Martha, a middle-aged faculty wife and daughter of the president of a small New England college. Martha is loud, aggressive, and vulgar, secure that her father’s position at the college will insulate her from censure. She has a volatile relationship with her husband, George. A crass joke may turn into a vicious insult, followed by a moment of happy intimacy, all smoothed over by constant consumption of liquor. Martha is particularly cruel about George’s lack of academic success. She had envisioned him taking over the history department and eventually the college, but because he is only an associate professor at the age of forty-six, she considers him a failure. Martha and George’s marriage revolves around a series of games, none more central than the myth that they have a teenage son, a fiction Martha in some strange way has convinced herself to believe despite the fact that they cannot have children. When Martha’s continuous attacks on George’s professional status and masculinity prove too much for him to bear, he retaliates by revealing before their guests Nick and Honey that his and Martha’s son is “dead,” effectively shattering Martha’s carefully maintained fantasy world and forcing both him and Martha to face the future without the comfort of fantasy and game-playing.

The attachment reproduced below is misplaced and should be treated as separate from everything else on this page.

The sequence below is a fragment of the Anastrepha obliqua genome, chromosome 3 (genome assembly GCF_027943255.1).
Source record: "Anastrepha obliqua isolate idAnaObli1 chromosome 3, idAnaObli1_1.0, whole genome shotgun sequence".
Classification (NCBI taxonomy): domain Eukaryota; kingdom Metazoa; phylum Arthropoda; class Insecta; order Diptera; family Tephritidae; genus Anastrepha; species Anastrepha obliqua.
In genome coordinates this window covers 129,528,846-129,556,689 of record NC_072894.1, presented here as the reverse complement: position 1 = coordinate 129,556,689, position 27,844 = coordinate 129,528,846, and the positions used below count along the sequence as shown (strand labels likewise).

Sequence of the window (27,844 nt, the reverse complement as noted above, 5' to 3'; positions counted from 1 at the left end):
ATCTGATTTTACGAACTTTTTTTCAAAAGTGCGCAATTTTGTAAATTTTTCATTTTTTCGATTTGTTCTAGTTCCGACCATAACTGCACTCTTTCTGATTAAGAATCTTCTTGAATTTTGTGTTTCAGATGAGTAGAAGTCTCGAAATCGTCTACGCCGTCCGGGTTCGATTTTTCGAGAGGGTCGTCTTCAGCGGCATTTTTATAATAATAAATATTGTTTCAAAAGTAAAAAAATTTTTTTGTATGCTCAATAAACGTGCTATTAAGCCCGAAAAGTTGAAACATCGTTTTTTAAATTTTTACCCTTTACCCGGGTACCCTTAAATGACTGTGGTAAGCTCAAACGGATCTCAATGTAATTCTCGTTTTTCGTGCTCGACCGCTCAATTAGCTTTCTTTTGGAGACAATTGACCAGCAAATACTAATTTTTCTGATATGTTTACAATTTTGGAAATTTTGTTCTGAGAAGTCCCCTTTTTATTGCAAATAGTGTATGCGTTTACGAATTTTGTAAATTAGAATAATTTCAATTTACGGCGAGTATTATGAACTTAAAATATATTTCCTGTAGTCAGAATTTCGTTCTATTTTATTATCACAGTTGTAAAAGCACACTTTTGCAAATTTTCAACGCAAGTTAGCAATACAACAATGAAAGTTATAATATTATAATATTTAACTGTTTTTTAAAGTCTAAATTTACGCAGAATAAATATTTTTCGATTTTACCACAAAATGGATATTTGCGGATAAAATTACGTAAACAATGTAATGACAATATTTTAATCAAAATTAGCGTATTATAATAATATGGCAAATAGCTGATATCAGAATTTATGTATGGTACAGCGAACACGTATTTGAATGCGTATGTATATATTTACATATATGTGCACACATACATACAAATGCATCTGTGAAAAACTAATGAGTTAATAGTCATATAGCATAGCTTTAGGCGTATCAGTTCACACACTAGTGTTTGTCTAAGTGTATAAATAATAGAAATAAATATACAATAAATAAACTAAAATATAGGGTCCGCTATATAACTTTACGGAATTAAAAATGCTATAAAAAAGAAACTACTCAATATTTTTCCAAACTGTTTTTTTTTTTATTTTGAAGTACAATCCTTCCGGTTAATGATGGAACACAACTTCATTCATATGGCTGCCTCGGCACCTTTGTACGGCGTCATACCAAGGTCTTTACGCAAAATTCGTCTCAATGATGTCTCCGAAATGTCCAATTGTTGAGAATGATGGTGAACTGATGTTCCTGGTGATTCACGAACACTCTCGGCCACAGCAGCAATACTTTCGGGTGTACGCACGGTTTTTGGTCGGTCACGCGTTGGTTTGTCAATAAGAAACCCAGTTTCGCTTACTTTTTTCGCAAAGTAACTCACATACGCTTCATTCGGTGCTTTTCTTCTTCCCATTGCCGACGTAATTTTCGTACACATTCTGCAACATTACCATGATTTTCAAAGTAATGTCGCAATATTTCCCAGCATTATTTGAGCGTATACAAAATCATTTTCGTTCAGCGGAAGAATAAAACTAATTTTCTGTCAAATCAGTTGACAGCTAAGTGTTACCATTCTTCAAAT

George, Martha’s husband, an associate professor in the history department. George is more subdued than Martha, but he...
(The entire section is 605 words.)